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$2.5 billion fertilizer plant opens in Nigeria

$2.5 billion fertilizer plant opens in Nigeria

New fertilizer plant in Nigeria hopes to target African and foreign markets.

By Andrew Joseph,; Image via

The timing couldn’t be more perfect.

In a world where fertilizer prices have been doubling and tripling depending on one’s location on the planet, and the encroaching Spring planting season and fertilizer producer Russia being embroiled in a war of its own making that has now caused global markets to shut it out—a Nigerian billionaire’s newly opened $2.5 billion fertilizer plant is a boon to farmers.

On March 22, 2022, billionaire Aliko Dangote—Africa’s richest man—opened his 3-million-tonne Dangote Fertiliser Plant hoping to gain African and foreign market customers. Russia had been a large fertilizer supplier to the African continent’s nations, and as a supplier of natural gas a key ingredient for making the nitrogen fertilizer Urea, global restrictions on the Russian product have caused fertilizer prices to become even more expensive.

But right now, exports from the Nigerian fertilizer plant will be heading to Brazil—also a country that relied heavily on Russian fertilizer—and, said Dangote, to the US, India and Mexico. It will also supply all the major markets in sub-Saharan Africa.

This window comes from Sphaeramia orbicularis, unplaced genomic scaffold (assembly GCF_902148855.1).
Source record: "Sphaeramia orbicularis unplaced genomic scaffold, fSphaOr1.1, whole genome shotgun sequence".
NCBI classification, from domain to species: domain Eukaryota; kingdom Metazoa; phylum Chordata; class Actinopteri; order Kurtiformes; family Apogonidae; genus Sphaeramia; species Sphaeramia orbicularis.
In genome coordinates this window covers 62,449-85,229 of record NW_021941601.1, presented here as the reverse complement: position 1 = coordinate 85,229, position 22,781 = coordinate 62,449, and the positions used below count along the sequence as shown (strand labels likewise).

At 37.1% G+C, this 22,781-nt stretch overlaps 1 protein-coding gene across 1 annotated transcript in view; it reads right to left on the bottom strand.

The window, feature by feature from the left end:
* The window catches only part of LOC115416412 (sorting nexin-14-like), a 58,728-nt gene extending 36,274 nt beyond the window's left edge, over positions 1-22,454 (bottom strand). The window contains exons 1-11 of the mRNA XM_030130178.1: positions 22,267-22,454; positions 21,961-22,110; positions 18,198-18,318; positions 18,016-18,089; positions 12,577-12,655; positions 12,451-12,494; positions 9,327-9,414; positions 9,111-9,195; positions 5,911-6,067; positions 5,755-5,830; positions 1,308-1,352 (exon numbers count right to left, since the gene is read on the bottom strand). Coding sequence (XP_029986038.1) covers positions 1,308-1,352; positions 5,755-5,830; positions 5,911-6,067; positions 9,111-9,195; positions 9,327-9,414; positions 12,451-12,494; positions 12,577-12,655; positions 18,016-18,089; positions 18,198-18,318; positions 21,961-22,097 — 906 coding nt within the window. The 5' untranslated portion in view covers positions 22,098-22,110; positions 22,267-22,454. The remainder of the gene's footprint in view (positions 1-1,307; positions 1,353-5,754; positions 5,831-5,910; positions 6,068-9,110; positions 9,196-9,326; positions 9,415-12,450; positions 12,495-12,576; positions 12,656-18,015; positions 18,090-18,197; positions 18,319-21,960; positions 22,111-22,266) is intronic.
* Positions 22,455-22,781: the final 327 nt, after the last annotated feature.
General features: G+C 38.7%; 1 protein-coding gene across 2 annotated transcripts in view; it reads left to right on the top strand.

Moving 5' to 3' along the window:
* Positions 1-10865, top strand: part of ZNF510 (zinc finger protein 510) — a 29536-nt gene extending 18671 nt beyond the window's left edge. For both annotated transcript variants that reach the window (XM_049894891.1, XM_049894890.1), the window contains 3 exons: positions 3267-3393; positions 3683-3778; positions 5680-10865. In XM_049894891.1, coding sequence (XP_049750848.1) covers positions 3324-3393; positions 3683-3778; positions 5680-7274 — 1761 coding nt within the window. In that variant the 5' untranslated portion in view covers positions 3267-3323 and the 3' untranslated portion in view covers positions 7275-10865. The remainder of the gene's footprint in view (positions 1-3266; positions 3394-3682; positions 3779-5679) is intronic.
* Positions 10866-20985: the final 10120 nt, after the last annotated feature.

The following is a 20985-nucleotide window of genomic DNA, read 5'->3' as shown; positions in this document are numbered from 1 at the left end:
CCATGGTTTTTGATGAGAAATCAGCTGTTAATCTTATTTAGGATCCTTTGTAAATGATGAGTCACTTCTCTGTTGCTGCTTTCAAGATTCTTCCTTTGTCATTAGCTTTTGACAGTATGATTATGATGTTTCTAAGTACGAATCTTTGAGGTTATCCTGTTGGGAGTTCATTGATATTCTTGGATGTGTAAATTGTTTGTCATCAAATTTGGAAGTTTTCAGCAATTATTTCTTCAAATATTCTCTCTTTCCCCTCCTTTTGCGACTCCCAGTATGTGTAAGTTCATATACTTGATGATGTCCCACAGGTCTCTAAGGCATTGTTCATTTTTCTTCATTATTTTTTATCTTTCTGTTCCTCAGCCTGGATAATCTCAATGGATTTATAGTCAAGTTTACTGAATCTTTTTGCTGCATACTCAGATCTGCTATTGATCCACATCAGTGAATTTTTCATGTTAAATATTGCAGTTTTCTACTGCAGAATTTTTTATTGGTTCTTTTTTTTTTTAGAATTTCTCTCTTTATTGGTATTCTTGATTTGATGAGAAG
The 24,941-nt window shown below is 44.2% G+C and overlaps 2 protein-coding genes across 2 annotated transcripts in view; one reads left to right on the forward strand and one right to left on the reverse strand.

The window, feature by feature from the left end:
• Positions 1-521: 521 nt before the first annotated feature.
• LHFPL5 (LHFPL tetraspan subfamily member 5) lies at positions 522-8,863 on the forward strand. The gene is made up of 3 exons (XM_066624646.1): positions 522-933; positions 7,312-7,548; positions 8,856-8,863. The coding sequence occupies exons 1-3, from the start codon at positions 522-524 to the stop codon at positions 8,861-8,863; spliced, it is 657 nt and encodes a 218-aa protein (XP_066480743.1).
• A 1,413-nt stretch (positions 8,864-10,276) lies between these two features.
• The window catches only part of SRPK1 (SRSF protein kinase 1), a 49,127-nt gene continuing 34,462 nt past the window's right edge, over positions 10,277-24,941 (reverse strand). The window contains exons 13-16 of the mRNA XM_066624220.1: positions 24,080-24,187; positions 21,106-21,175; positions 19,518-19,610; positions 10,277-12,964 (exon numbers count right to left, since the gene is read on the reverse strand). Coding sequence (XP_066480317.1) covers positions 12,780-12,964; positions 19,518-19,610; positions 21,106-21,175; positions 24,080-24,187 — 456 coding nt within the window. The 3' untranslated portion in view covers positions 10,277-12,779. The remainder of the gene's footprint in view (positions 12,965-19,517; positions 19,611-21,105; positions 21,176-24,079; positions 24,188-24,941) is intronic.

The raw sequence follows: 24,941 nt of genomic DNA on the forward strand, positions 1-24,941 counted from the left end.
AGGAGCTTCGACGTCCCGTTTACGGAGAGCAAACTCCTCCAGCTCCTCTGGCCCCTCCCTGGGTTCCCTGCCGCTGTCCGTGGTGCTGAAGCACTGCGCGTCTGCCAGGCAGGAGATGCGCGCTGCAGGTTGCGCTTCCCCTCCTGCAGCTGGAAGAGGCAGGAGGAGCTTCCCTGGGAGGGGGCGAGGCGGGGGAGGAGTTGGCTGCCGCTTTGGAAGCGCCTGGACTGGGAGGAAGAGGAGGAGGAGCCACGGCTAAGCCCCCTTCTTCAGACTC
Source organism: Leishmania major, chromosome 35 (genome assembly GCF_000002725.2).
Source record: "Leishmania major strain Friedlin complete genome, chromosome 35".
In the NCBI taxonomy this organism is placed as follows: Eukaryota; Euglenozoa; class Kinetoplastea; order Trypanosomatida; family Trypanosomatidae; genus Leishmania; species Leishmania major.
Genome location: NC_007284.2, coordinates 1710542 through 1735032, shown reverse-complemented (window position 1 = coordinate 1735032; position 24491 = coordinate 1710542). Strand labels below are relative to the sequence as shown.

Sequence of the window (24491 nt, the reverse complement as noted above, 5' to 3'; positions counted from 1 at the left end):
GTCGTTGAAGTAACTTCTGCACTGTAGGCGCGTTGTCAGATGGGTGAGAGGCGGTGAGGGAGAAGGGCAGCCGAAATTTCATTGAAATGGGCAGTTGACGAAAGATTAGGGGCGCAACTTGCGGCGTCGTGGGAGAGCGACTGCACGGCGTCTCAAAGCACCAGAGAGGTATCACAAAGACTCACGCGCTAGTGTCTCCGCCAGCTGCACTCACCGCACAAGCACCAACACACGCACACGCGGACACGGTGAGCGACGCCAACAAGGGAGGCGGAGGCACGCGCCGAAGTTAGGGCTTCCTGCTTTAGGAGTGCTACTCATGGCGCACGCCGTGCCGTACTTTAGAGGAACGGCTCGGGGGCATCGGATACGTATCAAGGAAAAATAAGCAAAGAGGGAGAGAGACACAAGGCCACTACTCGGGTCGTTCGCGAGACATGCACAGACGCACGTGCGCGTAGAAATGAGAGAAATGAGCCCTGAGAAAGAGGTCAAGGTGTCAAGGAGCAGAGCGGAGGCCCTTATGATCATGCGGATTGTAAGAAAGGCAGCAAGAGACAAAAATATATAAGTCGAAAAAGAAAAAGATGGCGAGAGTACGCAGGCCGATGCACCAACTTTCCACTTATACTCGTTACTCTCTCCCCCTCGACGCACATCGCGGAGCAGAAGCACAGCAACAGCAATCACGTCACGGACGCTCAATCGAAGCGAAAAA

The plant was commissioned by Nigeria’s President Muhammadu Buhari, and is situated on 500 hectares of land within the Lekki Free Zone in Lagos State. It has a capacity of 3 million tonnes of Urea production annually, and is Africa’s largest granulated Urea fertilizer complex.

Agriculture accounts for 20 percent of Nigeria's gross domestic product, with crop production contribution the highest with the farming subsector. However, low fertilizer production and the high cost of importing fertilizers has stymied growth, as fertilizer consumption in the country consistently ranks below other African nations.

In 2018, Nigeria utilized 20 kg of fertilizer per hectare, compared to 73 kg in South Africa, and 393 kg per hectare used by China.

Part of the low usage—based on availability—can be laid at the feet of the Central Bank of Nigeria which will not allow its foreign exchange for fertilizer imports, as it wants to boost domestic production. Enter Aliko Dangote and his new fertilizer plant.

Nigeria does have other producers of fertilizer, such as Notore that has a 500,000 metric tonne capacity and Indorama Eleme Petrochemicals Ltd., a Singapore-owned enterprise that has plans to double its current production to 2.8 million tonnes of Urea fertilizer annually.

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